Immunotherapy refers to treatments that use the body’s own immune system to combat diseases. While no immunotherapy drugs are currently approved for breast cancer, clinical trials at Dana-Farber and elsewhere are exploring the effectiveness of these drugs — and whether they could work in combination with other cancer therapies.
“I think we’re going to make a lot of progress over the next five years,” Ian E. Krop, MD, PhD, Chief of Breast Medical Oncology in the Susan F. Smith Center for Women’s Cancers at Dana-Farber, said in a recent Facebook Live chat. “My colleagues and I, who are leading clinical trials on immunotherapy for breast cancer, are very hopeful that these therapies are going to improve the way we treat breast cancer.”
The immune system can help protect against cancer, but cancer has evolved an array of escape mechanisms. Immune checkpoint inhibitors are drugs, often made of antibodies, that overcome one of cancer’s main defenses against an immune system attack, and unleash an immune system attack on cancer cells. These drugs have been approved for treatment in certain patients with melanoma, non-small cell lung cancer, and other cancers — but not yet for breast cancer. Still, researchers are optimistic about the future of immunotherapy in treating breast cancer, particularly in combination with other cancer therapies.
Right now, using immunotherapies alone in breast cancer – particularly checkpoint inhibitors – show benefits only in a small minority of breast cancer patients, so it appears that the immune system needs to be stimulated even further or needs help in recognizing breast cancer cells, Krop said. He noted that clinical trials at Dana-Farber are currently exploring the effectiveness of combination therapy — with chemotherapy, plus a checkpoint inhibitor — in patients with early stage, pre-operative breast cancer, as well as patients with metastatic breast cancer. Another trial is exploring the combination of radiation and a checkpoint inhibitor.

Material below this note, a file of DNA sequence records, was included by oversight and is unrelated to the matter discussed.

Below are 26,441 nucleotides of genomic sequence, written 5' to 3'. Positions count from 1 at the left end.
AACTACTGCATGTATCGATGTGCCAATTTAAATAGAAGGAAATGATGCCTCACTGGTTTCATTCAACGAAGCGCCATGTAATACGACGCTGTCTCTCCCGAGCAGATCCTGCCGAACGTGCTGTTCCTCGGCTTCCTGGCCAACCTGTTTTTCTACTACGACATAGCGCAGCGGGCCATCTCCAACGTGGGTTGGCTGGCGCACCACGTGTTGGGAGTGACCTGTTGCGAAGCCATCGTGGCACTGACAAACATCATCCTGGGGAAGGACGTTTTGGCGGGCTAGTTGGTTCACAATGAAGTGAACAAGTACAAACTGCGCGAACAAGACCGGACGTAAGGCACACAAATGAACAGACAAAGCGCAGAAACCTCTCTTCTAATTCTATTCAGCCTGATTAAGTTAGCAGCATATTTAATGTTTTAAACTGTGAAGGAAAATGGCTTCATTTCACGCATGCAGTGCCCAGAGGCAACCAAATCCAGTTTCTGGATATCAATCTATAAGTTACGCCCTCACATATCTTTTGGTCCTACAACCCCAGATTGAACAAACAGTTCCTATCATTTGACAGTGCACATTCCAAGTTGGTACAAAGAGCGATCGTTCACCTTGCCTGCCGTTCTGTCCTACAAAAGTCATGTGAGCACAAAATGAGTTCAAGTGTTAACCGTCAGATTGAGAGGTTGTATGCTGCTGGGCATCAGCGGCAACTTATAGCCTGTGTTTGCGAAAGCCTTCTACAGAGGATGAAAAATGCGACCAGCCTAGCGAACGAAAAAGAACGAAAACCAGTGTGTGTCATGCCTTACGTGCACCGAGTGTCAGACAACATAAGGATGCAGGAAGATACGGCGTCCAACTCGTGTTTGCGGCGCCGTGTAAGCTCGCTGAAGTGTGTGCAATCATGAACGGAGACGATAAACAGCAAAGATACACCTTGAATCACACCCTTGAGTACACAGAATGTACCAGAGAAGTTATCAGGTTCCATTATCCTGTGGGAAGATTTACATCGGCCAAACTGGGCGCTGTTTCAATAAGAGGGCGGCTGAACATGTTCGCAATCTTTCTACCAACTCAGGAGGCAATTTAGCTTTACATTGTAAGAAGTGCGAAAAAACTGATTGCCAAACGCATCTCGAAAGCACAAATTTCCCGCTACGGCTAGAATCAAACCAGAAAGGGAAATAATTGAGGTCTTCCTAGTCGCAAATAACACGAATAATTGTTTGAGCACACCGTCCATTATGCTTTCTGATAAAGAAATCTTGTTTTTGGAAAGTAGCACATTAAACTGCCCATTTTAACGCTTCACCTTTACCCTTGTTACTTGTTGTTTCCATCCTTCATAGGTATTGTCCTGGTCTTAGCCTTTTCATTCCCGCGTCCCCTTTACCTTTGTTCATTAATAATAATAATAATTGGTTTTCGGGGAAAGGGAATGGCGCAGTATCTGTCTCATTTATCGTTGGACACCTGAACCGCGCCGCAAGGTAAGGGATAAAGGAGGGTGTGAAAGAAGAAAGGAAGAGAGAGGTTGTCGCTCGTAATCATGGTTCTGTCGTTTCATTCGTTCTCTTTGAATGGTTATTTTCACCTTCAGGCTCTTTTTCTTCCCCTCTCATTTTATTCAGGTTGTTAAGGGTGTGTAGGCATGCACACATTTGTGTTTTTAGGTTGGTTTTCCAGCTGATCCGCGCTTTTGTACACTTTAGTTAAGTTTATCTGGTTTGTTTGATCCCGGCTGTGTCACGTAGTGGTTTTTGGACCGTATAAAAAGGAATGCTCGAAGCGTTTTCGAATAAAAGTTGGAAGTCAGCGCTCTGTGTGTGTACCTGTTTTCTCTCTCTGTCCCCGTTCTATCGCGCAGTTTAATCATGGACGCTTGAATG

Researchers are also continuing to investigate why some patients respond to immunotherapy, and others don’t. It appears that the more recognizable the cancer cells are to the immune system, the more effective the treatment will be. Clinical trial data also show that if a cancer is filled with immune cells, it is more likely to be vulnerable to a checkpoint inhibitor, according to Krop – who still emphasized that researchers need to do more studies.
“Over the next five years, we’re going to find better ways to use the current generation of immunotherapies ,” Krop said. “And we’ll start looking at the new immunotherapies in the pipeline – either by themselves, or in combination with therapies we already have.”
Learn more by viewing a recording of Krop’s Facebook Live below: